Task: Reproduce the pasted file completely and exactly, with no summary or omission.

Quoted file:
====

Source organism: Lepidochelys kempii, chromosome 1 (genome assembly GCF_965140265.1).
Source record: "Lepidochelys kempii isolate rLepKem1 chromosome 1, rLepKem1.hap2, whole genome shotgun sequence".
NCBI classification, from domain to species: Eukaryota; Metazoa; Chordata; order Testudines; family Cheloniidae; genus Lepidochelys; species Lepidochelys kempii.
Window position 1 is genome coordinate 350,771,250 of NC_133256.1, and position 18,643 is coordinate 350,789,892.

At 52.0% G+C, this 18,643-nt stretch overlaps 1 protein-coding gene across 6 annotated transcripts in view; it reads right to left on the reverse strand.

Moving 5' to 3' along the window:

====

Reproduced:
Source organism: Lepidochelys kempii, chromosome 1 (genome assembly GCF_965140265.1).
Source record: "Lepidochelys kempii isolate rLepKem1 chromosome 1, rLepKem1.hap2, whole genome shotgun sequence".
NCBI classification, from domain to species: Eukaryota; Metazoa; Chordata; order Testudines; family Cheloniidae; genus Lepidochelys; species Lepidochelys kempii.
Window position 1 is genome coordinate 350,771,250 of NC_133256.1, and position 18,643 is coordinate 350,789,892.

At 52.0% G+C, this 18,643-nt stretch overlaps 1 protein-coding gene across 6 annotated transcripts in view; it reads right to left on the reverse strand.

Moving 5' to 3' along the window: